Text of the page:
Cut the Coupons: How to Save Money on Groceries Without Them
Feeding your family doesn’t have to cost an arm and a leg; here are money-saving tips to help keep your budget in the black.
Grocery stores are colorful and distracting places, and unless you are someone who splurges on grocery delivery services, they are impossible to avoid. Yet for some families, trips to the grocery store can cut into a large chunk of the monthly budget.
If coupon cutting isn’t your thing, there are plenty of ways you can keep your family, pantry, and fridge full even without a file folder full of tiny slips of paper. Below are several savvy ways to cut down on your grocery expenses while still eating well.
Shop smarter not harder
Keeping a shopping list is your first step to making wise food buying choices. If you know exactly why you’re at the store as well as all of the items you must purchase, you’re less likely to buy things you don’t need. You are also less likely to forget the one most important ingredient or household item that would make you take an extra trip back to the store.
Stay outside the perimeter
Have you ever noticed that produce, dairy, and meat tend to plank the three main walls of a grocery store? The outer aisles that line the store tend to be where the most necessary goods are found. That layout strategy is there to get you to venture into the middle aisles, which houses less necessary and more processed foods. By making customers go into those aisles, the store is more likely to get impulse buys out of you. So if you’re sticking to a budget, stick to the main aisles and try to avoid deviating from the outside walls of the store.
Explore your surroundings
As you shop around for the best prices let your eyes wander. Eye-level products tend to be the most expensive. Take a look at the items on the upper or lower shelves, which are probably cheaper and the same quality as the eye-level ones.
Julie R. Thomson at the Huffington Post offers similar solutions to grocery shopping savings. She advises customers to avoid buying brand name products and overpriced toiletries to ensure maximum savings.
“You might be used to a particular brand of cereal or sugar, but the generic options are usually cheaper,” Thomson says. “Generic brands often use name-brand products with their own labels on it, and they offer it at a better price. Just check the ingredients to be sure you’re getting the same product.”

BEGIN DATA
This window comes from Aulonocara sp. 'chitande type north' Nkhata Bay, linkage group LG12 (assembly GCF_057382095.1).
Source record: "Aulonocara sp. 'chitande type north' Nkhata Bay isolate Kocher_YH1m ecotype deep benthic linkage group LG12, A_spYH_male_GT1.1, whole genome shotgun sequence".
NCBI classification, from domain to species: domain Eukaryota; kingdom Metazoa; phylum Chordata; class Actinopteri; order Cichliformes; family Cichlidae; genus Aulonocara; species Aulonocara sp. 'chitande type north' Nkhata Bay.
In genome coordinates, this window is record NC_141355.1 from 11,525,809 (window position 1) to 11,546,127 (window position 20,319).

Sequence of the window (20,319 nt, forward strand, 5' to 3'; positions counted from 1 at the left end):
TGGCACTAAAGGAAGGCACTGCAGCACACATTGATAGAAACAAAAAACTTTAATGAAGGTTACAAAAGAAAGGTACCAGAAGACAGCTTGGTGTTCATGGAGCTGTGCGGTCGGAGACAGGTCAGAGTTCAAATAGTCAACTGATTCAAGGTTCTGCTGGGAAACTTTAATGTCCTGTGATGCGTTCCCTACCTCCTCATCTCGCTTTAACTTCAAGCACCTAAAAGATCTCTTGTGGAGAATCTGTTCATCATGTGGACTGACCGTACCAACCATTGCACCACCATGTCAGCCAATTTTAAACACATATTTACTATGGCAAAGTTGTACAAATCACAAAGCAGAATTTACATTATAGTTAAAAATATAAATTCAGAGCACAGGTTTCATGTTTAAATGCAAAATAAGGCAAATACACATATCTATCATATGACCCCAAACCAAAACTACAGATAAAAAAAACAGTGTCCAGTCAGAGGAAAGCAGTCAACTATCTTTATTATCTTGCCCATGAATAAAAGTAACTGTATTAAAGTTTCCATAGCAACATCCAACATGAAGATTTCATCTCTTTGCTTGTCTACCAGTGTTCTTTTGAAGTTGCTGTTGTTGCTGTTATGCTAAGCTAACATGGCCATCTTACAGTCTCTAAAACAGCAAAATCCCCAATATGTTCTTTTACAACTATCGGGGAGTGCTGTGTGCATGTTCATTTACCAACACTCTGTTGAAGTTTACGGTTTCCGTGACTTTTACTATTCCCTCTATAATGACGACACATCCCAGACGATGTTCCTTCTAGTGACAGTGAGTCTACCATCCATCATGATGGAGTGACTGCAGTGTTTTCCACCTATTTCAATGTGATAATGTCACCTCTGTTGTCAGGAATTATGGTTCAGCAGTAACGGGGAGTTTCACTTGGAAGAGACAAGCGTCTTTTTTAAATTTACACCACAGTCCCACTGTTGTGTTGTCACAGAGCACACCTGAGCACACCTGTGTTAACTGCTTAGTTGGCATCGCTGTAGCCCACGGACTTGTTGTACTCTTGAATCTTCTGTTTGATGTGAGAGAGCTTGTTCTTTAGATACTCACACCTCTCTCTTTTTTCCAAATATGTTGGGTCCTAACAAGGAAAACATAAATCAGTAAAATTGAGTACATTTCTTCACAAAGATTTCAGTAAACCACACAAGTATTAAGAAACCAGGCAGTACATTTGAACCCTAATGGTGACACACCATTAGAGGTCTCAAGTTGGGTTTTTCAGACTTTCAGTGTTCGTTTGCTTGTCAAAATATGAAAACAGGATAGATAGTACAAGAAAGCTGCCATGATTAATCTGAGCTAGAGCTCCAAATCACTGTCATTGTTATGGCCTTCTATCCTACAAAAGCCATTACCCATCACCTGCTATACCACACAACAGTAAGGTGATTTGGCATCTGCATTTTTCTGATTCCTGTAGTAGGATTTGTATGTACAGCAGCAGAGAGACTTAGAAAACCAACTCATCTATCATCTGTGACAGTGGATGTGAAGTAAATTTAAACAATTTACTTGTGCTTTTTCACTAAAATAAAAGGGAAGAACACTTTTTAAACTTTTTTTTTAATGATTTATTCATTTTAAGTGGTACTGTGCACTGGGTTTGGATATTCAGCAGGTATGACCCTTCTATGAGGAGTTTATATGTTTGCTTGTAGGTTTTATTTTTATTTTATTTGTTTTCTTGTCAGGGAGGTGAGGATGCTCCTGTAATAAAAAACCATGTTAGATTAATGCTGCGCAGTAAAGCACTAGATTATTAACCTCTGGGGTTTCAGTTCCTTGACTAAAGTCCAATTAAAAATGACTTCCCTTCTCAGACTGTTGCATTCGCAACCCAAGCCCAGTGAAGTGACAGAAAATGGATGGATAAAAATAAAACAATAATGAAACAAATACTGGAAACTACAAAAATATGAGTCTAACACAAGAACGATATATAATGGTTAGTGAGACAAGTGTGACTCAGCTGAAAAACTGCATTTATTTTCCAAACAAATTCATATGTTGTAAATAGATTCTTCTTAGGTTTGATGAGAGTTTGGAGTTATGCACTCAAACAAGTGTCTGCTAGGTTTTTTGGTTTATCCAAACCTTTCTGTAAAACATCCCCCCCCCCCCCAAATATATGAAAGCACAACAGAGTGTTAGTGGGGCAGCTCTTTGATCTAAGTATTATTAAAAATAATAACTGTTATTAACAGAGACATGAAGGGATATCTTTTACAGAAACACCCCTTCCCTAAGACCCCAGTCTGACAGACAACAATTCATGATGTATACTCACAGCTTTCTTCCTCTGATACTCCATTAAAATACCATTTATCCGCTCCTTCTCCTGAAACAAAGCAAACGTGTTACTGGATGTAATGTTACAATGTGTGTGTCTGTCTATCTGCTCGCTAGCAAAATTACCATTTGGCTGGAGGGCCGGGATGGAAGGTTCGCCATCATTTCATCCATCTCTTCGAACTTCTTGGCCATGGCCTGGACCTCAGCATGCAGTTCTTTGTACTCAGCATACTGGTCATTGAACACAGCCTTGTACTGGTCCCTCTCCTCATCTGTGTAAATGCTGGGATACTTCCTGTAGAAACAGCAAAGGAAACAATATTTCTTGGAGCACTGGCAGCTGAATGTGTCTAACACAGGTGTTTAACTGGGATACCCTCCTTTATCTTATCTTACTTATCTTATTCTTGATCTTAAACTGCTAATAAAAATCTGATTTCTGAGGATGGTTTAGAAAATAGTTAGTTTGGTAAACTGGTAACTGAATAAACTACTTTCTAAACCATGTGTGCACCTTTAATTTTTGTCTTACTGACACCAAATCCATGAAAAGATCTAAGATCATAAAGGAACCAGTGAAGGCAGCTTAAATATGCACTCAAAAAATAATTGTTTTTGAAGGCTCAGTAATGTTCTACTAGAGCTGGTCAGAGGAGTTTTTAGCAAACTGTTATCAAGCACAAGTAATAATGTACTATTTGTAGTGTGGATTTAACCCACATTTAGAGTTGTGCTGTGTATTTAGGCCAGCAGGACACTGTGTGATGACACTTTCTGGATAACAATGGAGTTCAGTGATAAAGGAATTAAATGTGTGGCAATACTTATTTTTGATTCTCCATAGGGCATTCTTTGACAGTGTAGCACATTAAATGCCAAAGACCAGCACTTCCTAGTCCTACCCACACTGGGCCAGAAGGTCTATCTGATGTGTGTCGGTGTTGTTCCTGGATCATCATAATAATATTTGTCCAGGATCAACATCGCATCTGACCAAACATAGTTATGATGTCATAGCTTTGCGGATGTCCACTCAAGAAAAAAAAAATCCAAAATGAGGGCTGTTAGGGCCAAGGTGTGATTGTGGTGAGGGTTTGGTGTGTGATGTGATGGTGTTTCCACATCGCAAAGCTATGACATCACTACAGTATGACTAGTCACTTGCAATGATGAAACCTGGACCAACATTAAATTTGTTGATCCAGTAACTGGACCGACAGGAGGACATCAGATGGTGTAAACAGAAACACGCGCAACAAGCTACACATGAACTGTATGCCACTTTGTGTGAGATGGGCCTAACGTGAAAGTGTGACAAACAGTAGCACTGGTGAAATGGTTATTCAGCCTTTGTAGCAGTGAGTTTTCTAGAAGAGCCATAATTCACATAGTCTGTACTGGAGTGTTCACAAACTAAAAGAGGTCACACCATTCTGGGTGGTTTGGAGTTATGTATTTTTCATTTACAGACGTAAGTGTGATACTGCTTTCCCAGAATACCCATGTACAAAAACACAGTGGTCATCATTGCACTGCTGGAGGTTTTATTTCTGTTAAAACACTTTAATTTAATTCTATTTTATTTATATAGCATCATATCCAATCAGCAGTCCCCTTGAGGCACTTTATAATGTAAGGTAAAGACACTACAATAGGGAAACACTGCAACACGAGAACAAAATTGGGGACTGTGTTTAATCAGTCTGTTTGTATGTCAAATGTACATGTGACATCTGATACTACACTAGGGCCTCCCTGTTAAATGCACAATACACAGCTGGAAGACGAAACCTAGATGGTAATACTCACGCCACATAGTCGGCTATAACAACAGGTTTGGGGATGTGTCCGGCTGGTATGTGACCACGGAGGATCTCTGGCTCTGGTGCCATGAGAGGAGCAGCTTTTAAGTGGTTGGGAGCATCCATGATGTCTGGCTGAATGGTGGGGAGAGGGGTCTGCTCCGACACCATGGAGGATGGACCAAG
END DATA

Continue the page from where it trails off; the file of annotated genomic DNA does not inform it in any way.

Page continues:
Know what you already have
Before you buy another box of pasta or a pantry staple, make sure you don’t already have six boxes of it at home. It seems silly, but before you go on a major grocery shopping spree it’s best to take inventory of your pantry, fridge, and freezer. This way you aren’t wasting money on a duplicate and you’ll use what you have while it’s still good.
Everydollar suggests using home inventories as a means of meal planning, as well. If you already have meatballs and sauce, for example, you could pick up bread and noodles and have yourself a spaghetti dinner in no time.
In addition to making a list of what you absolutely need, Urban Tastebud suggests figuring out what products are running low in your fridge or pantry. If you know where you’re running short, you’re less likely to run out of an item (like milk, butter or certain spices) when you need it.
This works in reverse, as well. “By keeping track of everything that is running low, you save yourself the risk of buying something when in reality you don’t need it yet,” Urban Tastebud adds.
Consider sales (but carefully)
Have you ever bought a bunch of bakery mixes after Christmas or Thanksgiving or stocked up on chocolate after Valentine’s Day? When it comes to taking advantage of seasonal savings, grocery stores can be your best budgeting friend.
Urban Tastebud suggests taking advantage of post-holiday sales for certain grocery buys. “Many goods, including holiday-themed candy, baking mixes, spices, etc., are always heavily discounted after the holidays,” it says. “So if you don’t mind eating orange, yellow, and red candy, then shopping for goodies after Halloween can lead to major savings.”
When it comes to other sales, it’s best to stock up on products you use a lot if you can get a good deal. Things like toilet paper, soda or certain kinds of cleaners are great stock-up items.
The sales you should be wary of, however, are ones that price five items for $5 or 10 items for $10. At first glance they present a great way to stock up and save money, when they’re actually not a great deal if you look at the individual unit prices of the items that qualify.
“If you ever see some items marked as 10 for $10, be sure to check the individual unit price because sometimes these [individual] items can be only $0.89, costing you $1.90 extra,” Urban Tastebud says.
Don’t impulse buy
Here’s an obvious one: Don’t buy impulse items at the register. You don’t need them, and they’re going to be more expensive than their counterparts in other areas of the store. Urban Tastebud notes stores may jack up the price of individual items near the checkout counter, even though a bulk container of the same item can be found elsewhere in the aisles for a more reasonable unit price.
Just as in anything else, if you go in with the right knowledge and determination, you can save a ton on groceries. Don’t let the bright sale signage or layouts overwhelm your budgetary goals, and you’ll be eating like a king with a wallet that’s as happy as your belly.
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